Nina Burleigh really blew it this time.
On Wednesday morning, Newsweek retracted their reporter's Monday story on "How an Alt-Right Bot Network Took Down Al Franken." Newsweek's move leads to a bigger question: When will the Associated Press correct or retract reports claiming Florida high school massacre perpetrator Nikolas Cruz was connected with white nationalism?
That "Editor's Note" (really a correction) was necessary because Burleigh originally wrote:
On December 7, just before Democrats started calling for Franken to step down ... freshly minted Japan-based fake sites went to work ... (and) mobilized against Franken ... urging women and activists to stand down on support for Franken.
One big problem: Over 30 Senate Democrats called for Franken's resignation on December 6. "Mobilized" websites and bots were irrelevant.
Newsweek's Wednesday morning retraction indicates that Burleigh gullibly accepted an unreliable organization's representations about bot activity, and got burned:
Newsweek has retracted its story about a conservative botnet effort to force the resignation of Senator Al Franken.
The initial report was based on research conducted by Unhack The Vote, a group examining outside influence in U.S. elections and politics. It alleged that a "decidedly alt-right" botnet "weaponized" anti-Franken stories and amplified pressure on Franken to resign after allegations of sexual misconduct. Newsweek was unable to independently verify their claims after a further review of their work.
Newsweek regrets the error.
Powerline's John Hinderaker described Unhack the Vote Monday as "a scurrilous left-wing outfit ... criticized by the Daily Kos(!) as an unreliable purveyor of fake 'evidence.'" You're really out there when you've lost Daily Kos.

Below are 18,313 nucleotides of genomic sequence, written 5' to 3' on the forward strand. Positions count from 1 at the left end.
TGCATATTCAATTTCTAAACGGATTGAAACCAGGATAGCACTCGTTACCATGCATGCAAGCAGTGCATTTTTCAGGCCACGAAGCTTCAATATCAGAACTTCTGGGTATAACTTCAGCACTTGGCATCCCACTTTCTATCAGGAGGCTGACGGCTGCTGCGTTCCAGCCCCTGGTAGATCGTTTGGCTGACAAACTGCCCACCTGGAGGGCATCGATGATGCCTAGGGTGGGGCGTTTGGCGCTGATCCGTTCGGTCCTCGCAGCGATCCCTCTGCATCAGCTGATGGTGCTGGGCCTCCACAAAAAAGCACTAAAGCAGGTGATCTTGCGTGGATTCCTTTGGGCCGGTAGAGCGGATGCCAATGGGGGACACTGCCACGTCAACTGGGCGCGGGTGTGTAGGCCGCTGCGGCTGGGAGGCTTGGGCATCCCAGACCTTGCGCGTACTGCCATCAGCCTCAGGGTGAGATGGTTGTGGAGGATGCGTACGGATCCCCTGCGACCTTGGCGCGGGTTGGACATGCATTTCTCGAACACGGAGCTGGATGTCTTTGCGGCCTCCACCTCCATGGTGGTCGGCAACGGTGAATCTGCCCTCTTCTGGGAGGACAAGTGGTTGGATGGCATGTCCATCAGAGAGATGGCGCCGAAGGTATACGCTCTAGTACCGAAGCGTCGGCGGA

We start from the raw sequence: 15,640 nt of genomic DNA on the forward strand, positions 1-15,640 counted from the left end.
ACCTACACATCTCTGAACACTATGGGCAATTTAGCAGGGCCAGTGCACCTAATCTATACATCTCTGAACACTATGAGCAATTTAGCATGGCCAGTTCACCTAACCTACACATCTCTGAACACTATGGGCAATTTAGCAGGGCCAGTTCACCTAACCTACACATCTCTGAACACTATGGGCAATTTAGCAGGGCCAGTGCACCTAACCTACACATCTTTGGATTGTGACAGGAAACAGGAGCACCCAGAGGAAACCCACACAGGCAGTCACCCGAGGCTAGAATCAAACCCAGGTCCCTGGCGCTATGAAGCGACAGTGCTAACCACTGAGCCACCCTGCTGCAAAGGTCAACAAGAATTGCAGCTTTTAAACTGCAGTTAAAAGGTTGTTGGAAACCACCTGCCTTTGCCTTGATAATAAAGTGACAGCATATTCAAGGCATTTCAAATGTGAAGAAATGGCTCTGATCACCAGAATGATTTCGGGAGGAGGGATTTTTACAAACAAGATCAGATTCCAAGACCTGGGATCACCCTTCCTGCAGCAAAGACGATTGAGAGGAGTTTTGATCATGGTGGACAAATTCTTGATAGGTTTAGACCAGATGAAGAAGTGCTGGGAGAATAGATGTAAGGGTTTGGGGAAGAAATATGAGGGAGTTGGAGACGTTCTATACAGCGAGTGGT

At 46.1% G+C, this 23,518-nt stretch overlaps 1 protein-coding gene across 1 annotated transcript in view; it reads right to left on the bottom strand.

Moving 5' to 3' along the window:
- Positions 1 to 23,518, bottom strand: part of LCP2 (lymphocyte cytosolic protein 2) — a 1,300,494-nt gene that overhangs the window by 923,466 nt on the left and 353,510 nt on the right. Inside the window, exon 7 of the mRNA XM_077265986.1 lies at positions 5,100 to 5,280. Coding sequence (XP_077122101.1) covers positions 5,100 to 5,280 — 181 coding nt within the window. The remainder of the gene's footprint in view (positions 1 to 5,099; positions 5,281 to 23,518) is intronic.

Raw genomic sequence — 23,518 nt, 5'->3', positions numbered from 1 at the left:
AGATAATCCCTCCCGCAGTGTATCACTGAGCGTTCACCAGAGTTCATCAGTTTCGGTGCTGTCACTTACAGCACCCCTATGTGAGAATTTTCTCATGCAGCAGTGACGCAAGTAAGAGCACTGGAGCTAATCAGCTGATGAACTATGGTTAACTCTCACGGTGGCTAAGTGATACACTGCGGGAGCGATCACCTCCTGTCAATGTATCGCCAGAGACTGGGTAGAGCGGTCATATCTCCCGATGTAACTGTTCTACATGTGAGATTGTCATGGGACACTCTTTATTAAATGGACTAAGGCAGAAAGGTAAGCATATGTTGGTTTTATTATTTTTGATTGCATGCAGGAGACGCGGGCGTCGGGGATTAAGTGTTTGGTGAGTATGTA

Newsweek and Burleigh also appear to have heavily relied on a now-removed (but still archived) Medium.com item accusing "The Alt-Right Propaganda Machine" of a "pizzagate-style propaganda hit job" against Franken.
The fact remains, as I noted Tuesday, that "Al Franken's own actions, and his reactions once exposed, ended his Senate career."
Meanwhile, AP has not removed a February 15 tweet about Nikolas Cruz which was false when it appeared:
As I noted on February 16, concerning that group's leader, "As AP's sole source, Jordan Jereb didn't 'confirm' anything."
After publishing a timeline item and at least two stories containing unquestioned assertions of Cruz's white nationalism, several outlets declared that AP and others were "fooled" into believing Jereb by internet trolls.
The AP still only concedes that Jereb "appears to have lied."
Nevertheless, as detailed at my home blog Wednesday evening, dozens of earlier AP reports containing Jereb's undisputed claim remain at its own and subscribing outlets' websites. Other dispatches issued before AP's partial concession contained both Jereb's claim and de facto law-enforcement denials.
As of Wednesday evening, AP's formal list of corrections included none of this botched reporting.
How bad is the situation in modern journalism when one must ask when the AP will raise its standards to the level of Newsweek, remove its bogus tweet, and formally correct or retract its false stories?
Cross-posted at BizzyBlog.com.